• Welcome to engineeringclicks.com
  • What follows is an off-the-wall idea

    Discussion in 'The Leisure Lounge' started by Justcurioustwo, Nov 9, 2019.

    1. s.weinberg

      s.weinberg Well-Known Member EngineeringClicks Expert

      Joined:
      Nov 2012
      Posts:
      253
      Likes Received:
      0
      1. yes
      2. yes
      3. maybe (where are you filling your balloon - at the top or at the bottom?)

      Perhaps the biggest thing you're missing is that you are looking at a moment in time when 9 of your 10 balloons are already full, and ignoring how they got that way.
      Yes, at such a moment in time, you have more energy in your system than you are actively putting in.
      But you already spent that energy filling your balloons and/or getting them down to the bottom of your device.

      If you count the original energy spent 'priming' your device, you will always be in the negative.
       
    2.  
    3. Justcurioustwo

      Justcurioustwo Active Member

      Joined:
      Nov 2019
      Posts:
      40
      Likes Received:
      0
      I believe; in an electrical concept it is the difference between volts and watts.
      :)-
       
    4. Justcurioustwo

      Justcurioustwo Active Member

      Joined:
      Nov 2019
      Posts:
      40
      Likes Received:
      0
      You only have to "prime" the system once; :)-
       
    5. Justcurioustwo

      Justcurioustwo Active Member

      Joined:
      Nov 2019
      Posts:
      40
      Likes Received:
      0
      I wish you and yours the best for all times to come
       
    6. s.weinberg

      s.weinberg Well-Known Member EngineeringClicks Expert

      Joined:
      Nov 2012
      Posts:
      253
      Likes Received:
      0
      And that energy accounts for the entirety of the energy in the system. Which negates the thrust of your questions.
      In a perfect system, you can extract exactly what you put in, plus the amount in the system (which you paid for during priming). You will never take out more than you have put in.
      And your system won't be perfect, so you'll be losing out.
       
    7. Justcurioustwo

      Justcurioustwo Active Member

      Joined:
      Nov 2019
      Posts:
      40
      Likes Received:
      0
      Question- at any one moment in time, is the output energy larger than the energy needed to sustain the system?

      The benefit of this machine is it’s multiplying effect.

      1 an enclosed container (X) of air submerged in water has a lifting force (Y) equal to the volume of the water displaced minus the weight of the container; [yes] [no]

      [2] connection multiple containers one on top of the other creates a combined lifting force of (Y)+ (Y)+ (Y)+ (Y)+ (Y)+ (Y)+ (Y)+ (Y)+ (Y)+ (Y)

      Which is a greater lifting force than (Y); [yes] [no]
       
    8. s.weinberg

      s.weinberg Well-Known Member EngineeringClicks Expert

      Joined:
      Nov 2012
      Posts:
      253
      Likes Received:
      0
      There is no multiplying effect. There is the effect that if you put energy in something, it doesn't disappear a moment later.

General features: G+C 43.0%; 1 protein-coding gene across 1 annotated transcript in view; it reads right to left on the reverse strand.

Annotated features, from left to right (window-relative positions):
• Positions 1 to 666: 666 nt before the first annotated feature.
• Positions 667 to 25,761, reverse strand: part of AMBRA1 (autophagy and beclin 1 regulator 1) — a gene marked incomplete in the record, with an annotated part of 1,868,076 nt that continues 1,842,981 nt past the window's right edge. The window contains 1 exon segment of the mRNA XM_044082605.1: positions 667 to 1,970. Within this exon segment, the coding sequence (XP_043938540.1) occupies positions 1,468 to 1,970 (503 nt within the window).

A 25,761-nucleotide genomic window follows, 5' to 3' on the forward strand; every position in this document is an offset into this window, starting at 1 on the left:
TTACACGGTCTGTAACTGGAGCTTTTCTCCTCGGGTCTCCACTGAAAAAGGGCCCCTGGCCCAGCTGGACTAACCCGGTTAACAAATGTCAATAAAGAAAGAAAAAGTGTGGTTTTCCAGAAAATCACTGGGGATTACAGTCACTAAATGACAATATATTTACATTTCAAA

It's like saying: "I gave a ball a kick. A second later, it has enough energy to move without me putting any energy in. It's a multiplier!"

      You are willfully ignoring the energy you have embedded in your system during setup, which accounts for the entirety of the imbalance a bit later.

      Assuming your system was perfect, which it wouldn't be, you could only extract even a tiny bit of energy more than you are actively inputting until those tiny bits add up to the energy you expended during set up, and not a drop more. At that point, your system would not have any more energy within it than it takes to keep it going.

      Get yourself a tub of water, some balloons, a couple of pulleys, a string and an air supply and try it out
       
    9. Justcurioustwo

      Justcurioustwo Active Member

      Joined:
      Nov 2019
      Posts:
      40
      Likes Received:
      0
      I am totally aware of the laws of conservation of energy. What this system does is convert one form of energy into another with some lose in the process.

      We have—
      Mechanical energy
      Wind energy
      Heat energy
      Wave energy
      Light energy
      Atomic energy
      A rising, expanding bubble of air underwater

      All the above forms of energy can be converted into electrical energy and it is this electrical energy that powers todays civilizations. I agree there is a lose of energy in the process but that lose is acceptable when the ultimate energy output is a positive one.

      At least that is how I see it
       
    10. s.weinberg

      s.weinberg Well-Known Member EngineeringClicks Expert

      Joined:
      Nov 2012
      Posts:
      253
      Likes Received:
      0
      Atomic energy? Lol.

      Your system doesn't make use of at least half of your list. Which is mostly irrelevant, as the part that is the core is that little elevator bit, which will lose power.

      However you generate power upstream, simply don't connect it to the balloon bit, and you'll be ahead.

      Happy New Year
       
    11. Justcurioustwo

      Justcurioustwo Active Member

      Joined:
      Nov 2019
      Posts:
      40
      Likes Received:
      0
      Use that list;-
      I believe our ultimate fuel source will be hydrogen.

      One way to get hydrogen gas is through the electrolyte process using mechanical energy to run the system. I believe fuel cells work along this concept.
       

    Share This Page

    By using this website you agree to our Cookies usage. We and our partners operate globally and use cookies, including for analytics, personalisation, ads and Newsletters